"Back then, it felt like anything was possible in audio and there weren't any rules. I don't know if that was because the 'higher ups' were indifferent about it or if it was simply because everyone was more open to being creative, but I simply remember being able to try all kinds of crazy stuff out in games, even in fairly mainstream ones."
James' Freelancer soundtrack blurred the lines between game sound and music
How does composing music for games differ to composing for film, or television?
"Within the conventions of the film or TV viewing experience the audience is entirely passive, and music most often exists for narrative support. Crucially, the stems of the soundtrack are organised to support the nature of that experience as well.
"That's pretty obvious, you might say, but consider then what happens when you adapt this model for games - which are experiences actively involving players in the story world - and you start to play music to them that treats them as a passive audience watching a film. You risk pushing them out of the experience when you could be offering them something more personal. So, in this sense, I strongly believe composing for games is about understanding the medium and not just being able to write music."
What is the common process you go through when making a game's soundtrack?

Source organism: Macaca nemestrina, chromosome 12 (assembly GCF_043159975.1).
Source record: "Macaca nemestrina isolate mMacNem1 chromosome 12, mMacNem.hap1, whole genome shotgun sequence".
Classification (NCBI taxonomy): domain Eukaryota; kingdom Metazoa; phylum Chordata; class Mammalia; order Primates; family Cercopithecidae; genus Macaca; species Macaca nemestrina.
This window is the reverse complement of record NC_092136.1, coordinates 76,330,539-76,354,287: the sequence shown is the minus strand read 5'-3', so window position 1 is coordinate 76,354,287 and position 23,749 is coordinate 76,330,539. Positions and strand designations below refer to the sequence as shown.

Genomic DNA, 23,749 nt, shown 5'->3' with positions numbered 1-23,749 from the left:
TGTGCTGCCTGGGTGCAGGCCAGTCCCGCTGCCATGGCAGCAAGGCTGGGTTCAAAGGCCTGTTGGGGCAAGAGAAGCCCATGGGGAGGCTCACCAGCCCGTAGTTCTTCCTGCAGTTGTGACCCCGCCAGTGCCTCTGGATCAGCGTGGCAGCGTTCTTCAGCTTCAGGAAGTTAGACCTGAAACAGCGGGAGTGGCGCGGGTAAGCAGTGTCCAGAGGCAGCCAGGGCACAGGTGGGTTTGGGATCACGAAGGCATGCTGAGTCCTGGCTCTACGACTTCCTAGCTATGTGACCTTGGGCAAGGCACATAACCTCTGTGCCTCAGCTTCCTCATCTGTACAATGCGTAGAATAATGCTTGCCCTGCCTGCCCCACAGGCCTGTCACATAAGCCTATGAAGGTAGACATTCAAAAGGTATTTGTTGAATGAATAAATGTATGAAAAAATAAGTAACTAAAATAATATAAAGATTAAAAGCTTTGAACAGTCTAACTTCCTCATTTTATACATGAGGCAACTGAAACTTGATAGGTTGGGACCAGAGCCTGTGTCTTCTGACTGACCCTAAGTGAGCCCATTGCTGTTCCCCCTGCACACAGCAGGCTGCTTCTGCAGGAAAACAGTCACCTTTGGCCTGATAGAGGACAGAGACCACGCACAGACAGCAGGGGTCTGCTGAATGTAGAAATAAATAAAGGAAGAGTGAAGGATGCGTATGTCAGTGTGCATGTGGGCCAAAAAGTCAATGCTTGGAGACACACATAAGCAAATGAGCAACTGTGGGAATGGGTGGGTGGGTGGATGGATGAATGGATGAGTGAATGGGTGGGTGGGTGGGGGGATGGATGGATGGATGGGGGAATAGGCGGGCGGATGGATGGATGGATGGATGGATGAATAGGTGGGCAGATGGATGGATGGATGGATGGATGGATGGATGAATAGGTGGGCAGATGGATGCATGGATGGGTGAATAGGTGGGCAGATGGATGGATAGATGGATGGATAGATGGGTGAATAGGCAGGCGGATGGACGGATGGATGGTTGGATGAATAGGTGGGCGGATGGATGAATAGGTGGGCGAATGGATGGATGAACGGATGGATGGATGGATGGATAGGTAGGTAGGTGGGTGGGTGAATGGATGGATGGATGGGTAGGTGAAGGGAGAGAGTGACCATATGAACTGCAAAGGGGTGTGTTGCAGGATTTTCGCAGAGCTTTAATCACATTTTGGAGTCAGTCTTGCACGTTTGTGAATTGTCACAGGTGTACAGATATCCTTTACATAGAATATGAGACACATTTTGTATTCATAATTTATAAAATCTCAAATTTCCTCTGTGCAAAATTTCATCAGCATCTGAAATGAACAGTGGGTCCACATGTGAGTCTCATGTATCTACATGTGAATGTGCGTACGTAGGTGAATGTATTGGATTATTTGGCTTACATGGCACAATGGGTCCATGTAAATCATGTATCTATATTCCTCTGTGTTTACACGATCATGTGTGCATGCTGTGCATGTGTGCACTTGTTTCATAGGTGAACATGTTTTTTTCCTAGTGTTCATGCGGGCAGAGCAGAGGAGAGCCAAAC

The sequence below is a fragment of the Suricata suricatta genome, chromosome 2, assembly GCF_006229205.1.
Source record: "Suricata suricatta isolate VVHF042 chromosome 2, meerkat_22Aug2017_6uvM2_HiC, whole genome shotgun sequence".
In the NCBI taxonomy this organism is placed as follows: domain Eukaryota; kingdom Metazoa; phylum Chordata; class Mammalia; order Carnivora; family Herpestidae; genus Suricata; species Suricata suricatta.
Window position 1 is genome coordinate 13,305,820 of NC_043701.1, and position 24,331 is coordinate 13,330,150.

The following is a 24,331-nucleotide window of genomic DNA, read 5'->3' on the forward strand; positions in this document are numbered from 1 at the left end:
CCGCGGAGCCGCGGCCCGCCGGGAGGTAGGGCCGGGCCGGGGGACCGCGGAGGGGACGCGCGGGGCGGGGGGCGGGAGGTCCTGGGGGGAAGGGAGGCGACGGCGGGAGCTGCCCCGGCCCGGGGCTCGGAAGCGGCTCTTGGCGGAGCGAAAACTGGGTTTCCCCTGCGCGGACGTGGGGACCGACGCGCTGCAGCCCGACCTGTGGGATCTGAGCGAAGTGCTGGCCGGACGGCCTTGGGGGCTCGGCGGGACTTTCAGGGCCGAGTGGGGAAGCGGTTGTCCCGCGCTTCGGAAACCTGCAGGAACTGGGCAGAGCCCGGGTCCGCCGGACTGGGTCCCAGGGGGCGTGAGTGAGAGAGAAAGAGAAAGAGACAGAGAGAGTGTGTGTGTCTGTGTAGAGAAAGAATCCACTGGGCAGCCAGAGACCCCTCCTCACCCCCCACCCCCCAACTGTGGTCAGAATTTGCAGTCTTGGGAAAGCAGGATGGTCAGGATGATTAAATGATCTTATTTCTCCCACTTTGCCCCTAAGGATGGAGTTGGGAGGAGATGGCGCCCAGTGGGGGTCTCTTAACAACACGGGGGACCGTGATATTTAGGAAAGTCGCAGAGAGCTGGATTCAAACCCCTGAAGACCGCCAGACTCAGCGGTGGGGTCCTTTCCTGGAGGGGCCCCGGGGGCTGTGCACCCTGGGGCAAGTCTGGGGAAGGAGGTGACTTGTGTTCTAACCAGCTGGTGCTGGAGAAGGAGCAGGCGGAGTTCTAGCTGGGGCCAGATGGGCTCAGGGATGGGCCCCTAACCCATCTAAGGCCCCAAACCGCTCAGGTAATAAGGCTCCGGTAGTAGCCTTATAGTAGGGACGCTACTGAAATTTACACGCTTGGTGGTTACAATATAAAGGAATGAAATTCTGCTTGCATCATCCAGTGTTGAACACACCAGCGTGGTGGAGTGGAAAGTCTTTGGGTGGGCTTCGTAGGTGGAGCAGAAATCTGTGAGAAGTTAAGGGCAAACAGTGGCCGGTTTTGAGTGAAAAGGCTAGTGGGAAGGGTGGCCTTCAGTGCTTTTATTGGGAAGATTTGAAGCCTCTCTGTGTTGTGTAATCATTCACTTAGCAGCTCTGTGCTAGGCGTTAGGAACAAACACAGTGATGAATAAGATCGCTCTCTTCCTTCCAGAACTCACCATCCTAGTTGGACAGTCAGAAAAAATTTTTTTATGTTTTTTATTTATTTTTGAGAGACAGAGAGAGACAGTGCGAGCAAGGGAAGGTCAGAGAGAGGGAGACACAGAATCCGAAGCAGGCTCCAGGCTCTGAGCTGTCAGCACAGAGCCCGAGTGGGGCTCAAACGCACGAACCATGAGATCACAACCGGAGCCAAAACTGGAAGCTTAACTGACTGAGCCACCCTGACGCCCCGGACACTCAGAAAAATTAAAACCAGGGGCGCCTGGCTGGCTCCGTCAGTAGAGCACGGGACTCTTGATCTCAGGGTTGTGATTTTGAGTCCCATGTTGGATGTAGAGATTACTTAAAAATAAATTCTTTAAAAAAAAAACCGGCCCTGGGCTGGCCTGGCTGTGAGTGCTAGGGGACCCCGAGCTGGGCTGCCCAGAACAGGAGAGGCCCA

"It varies wildly by developer and publisher. Some adopt the film production model and have hard and fast release dates, whereas others take the view that a game is 'ready when its ready'. Basically, when getting on board a project you tend to see whatever materials exist at that point. You may get to see an early version of the game and there's usually a lot of concept art to see. Then you attempt to work out what the game needs, usually with the project's audio director, and you work through cues for the game and set dates for any recording necessary.
"It's probably around then you will think about how to tailor content for any interactive music in the game as well. Nothing can kill musicality more than badly implemented interactive music, so it's best to try to formulate an approach as early as possible."
Do you need to be able to read music in order to do the job?